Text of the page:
The Rumors About Alcohol and Nutrition—What’s True and What’s Not?

Alcohol is a very controversial topic in nutrition.  Yes, it does provide benefits…when it’s consumed in moderation.  That’s where the line is drawn, because it can also have some devastating effects on health.

One serving of alcohol a day for women and two for men (or less, of course) is today’s recommendation.  However, serving sizes are often overlooked.  In restaurants, beverages are often served with over twice a serving in a glass—putting people well over their limits.  But when you aren’t educated on approved serving sizes, how are you supposed to know that?  Here are actual serving sizes for the various forms of alcohol:

  • Wine: 4 ounces
  • Beer: 12 ounces
  • 1.5 ounces of 80-proof spirits
  • 1 ounce of 100-proof spirits

So, what kinds of benefits can alcohol provide you with?  First of all, it is thought that the antioxidants and flavonoids in red wine help to reduce one’s risk for heart disease.  However, the reasons as to why red wine provides benefit to the heart have not been proven yet.

There has also been research showing that alcohol in moderation can help to improve HDL, or “good” cholesterol levels in the blood.  But there is no proof that it works better than other measure to improve cholesterol.  People are still recommended to turn to diet changes, exercise and losing weight (if overweight) rather than alcohol to improve their heart health.

Another possible benefit of alcohol is that it can reduce stress when consumed in small amounts.  On the other hand, there are studies that show it has the complete opposite effect on stress!  Currently, there is not an answer as to what its effects are on stress.  If you are feeling stressed, try exercising, talking to a friend or reading a book instead of drinking.

It can be concluded that there is no absolute evidence that alcohol improves your health.  Avoid listening to health claims about alcohol from the media.  In fact, if you already avoid alcohol, it is recommended to not start drinking despite alcohol’s possible health benefits.  And remember, you will only receive the benefits if you consume it in moderation.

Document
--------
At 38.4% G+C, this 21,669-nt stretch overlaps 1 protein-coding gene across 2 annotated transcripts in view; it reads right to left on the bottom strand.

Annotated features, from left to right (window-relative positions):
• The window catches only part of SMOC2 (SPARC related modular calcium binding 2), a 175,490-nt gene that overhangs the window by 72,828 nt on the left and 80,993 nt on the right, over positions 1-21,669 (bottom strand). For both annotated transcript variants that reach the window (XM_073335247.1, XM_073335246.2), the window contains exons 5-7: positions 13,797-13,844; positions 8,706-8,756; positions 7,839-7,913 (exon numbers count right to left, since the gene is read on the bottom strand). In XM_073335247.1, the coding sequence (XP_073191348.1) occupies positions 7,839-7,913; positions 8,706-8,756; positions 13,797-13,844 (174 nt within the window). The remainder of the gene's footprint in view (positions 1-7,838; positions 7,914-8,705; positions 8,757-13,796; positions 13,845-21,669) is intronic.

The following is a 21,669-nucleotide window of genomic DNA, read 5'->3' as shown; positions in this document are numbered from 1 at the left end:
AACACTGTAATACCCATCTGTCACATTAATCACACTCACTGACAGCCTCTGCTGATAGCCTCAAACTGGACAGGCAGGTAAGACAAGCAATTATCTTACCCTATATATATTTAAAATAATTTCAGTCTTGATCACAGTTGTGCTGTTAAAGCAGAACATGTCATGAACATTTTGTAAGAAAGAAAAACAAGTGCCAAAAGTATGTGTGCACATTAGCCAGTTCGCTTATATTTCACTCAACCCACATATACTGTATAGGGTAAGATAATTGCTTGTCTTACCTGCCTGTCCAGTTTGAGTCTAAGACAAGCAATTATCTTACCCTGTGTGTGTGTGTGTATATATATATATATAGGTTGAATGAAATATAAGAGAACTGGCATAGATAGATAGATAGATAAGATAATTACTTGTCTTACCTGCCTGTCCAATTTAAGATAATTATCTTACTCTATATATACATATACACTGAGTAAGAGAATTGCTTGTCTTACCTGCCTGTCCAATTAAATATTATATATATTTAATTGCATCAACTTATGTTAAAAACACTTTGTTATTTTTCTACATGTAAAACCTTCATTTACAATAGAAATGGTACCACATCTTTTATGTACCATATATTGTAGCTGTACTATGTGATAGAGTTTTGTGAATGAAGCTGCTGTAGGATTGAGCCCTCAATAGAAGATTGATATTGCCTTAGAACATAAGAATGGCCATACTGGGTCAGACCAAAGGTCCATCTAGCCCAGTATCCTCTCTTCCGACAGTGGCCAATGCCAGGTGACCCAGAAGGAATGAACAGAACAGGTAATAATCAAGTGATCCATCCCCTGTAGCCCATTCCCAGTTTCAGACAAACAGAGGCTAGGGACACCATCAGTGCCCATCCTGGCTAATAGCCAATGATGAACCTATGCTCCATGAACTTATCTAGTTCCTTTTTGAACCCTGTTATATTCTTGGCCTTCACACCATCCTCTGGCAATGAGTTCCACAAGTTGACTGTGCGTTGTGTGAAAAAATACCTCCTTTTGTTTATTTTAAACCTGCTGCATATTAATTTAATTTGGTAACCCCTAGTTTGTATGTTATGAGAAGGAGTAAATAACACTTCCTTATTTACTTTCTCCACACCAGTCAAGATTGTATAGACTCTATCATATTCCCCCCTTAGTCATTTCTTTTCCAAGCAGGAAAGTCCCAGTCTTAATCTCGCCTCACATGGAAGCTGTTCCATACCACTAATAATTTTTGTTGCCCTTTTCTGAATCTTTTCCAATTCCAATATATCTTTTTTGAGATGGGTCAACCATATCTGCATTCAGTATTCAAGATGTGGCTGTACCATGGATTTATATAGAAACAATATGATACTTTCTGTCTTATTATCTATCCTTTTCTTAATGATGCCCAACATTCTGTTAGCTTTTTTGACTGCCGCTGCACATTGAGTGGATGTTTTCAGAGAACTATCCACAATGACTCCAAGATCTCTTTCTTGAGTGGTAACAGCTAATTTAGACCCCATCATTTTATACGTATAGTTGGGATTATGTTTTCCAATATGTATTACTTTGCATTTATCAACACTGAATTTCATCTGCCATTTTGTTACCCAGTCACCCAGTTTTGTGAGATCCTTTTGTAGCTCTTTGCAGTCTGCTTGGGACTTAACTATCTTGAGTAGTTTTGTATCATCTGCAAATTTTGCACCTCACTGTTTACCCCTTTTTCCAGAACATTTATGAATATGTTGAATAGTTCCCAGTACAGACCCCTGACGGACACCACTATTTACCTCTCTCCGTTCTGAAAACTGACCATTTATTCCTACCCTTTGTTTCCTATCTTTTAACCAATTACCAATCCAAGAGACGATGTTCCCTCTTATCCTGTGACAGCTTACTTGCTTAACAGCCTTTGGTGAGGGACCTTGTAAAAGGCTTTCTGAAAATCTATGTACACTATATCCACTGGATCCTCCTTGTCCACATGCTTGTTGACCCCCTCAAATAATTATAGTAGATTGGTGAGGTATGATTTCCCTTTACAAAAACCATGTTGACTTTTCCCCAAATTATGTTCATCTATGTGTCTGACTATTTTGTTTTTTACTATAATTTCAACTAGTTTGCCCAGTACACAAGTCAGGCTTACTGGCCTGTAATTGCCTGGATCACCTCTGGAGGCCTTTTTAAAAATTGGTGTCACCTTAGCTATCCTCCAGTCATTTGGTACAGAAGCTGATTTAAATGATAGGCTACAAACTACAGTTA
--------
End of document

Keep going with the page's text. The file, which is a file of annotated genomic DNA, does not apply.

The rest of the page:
Now, on to the other side of the argument.  Alcohol can potentially be a dangerous substance, as we all probably know already.  If it’s consumed in large amounts regularly, it increases one’s risk for various cancers of the liver, colon, breast, throat and mouth.  It can have negative effects on the digestive tract and can lead to nutrient deficiencies.  Hepatitis and cirrhosis of the liver can be affects of alcohol abuse and it can lead to the development of diabetes.  It also has negative effects on the brain that can lead to cognitive impairment.  It is known that alcohol, even when consumed in small amounts, can lead to unfortunate accidents.  The advantages of alcohol consumption do not outweigh the disadvantages.

To sum it up, drink in moderation.  Understand what a serving size is.  Try your hardest to be responsible.  Do all of this and you will not put your health at risk.  Your liver, brain…every part of your body will thank you later!

Brianna Elliott is a third year dietetics student and thinks it’s important for people to understand alcohol nutrition claims.  The media often provides them with misinformation, therefore they end up putting their health at risk.  Brianna also writes for – a website dedicated to bringing accurate health and nutritional information through its blog as well as the best and lowest priced health and nutritional supplements and aids such as Wobenzym N to the world.

Contributing Author

This post was written by contributing author at Hive Health Media. If you would like to write for us about health, fitness, or blogging topics, click here.

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